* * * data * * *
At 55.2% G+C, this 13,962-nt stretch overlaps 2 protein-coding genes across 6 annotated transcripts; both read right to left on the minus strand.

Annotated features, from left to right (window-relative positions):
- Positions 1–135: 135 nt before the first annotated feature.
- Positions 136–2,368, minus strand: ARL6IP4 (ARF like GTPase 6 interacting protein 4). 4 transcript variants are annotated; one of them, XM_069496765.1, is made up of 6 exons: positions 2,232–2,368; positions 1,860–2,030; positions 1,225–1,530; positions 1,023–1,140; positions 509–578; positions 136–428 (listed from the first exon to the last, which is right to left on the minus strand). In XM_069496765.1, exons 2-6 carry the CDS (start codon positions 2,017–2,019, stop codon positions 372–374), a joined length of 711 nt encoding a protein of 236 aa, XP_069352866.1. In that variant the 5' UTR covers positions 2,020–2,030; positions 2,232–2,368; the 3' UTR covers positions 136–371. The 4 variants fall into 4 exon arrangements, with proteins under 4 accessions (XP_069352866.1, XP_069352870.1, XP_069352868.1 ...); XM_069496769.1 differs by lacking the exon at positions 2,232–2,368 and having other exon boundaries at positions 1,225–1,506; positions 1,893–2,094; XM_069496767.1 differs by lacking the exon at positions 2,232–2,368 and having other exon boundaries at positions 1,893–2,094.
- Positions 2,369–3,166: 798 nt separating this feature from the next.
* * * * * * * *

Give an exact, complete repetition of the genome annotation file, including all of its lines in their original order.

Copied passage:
At 55.2% G+C, this 13,962-nt stretch overlaps 2 protein-coding genes across 6 annotated transcripts; both read right to left on the minus strand.

Annotated features, from left to right (window-relative positions):
- Positions 1–135: 135 nt before the first annotated feature.
- Positions 136–2,368, minus strand: ARL6IP4 (ARF like GTPase 6 interacting protein 4). 4 transcript variants are annotated; one of them, XM_069496765.1, is made up of 6 exons: positions 2,232–2,368; positions 1,860–2,030; positions 1,225–1,530; positions 1,023–1,140; positions 509–578; positions 136–428 (listed from the first exon to the last, which is right to left on the minus strand). In XM_069496765.1, exons 2-6 carry the CDS (start codon positions 2,017–2,019, stop codon positions 372–374), a joined length of 711 nt encoding a protein of 236 aa, XP_069352866.1. In that variant the 5' UTR covers positions 2,020–2,030; positions 2,232–2,368; the 3' UTR covers positions 136–371. The 4 variants fall into 4 exon arrangements, with proteins under 4 accessions (XP_069352866.1, XP_069352870.1, XP_069352868.1 ...); XM_069496769.1 differs by lacking the exon at positions 2,232–2,368 and having other exon boundaries at positions 1,225–1,506; positions 1,893–2,094; XM_069496767.1 differs by lacking the exon at positions 2,232–2,368 and having other exon boundaries at positions 1,893–2,094.
- Positions 2,369–3,166: 798 nt separating this feature from the next.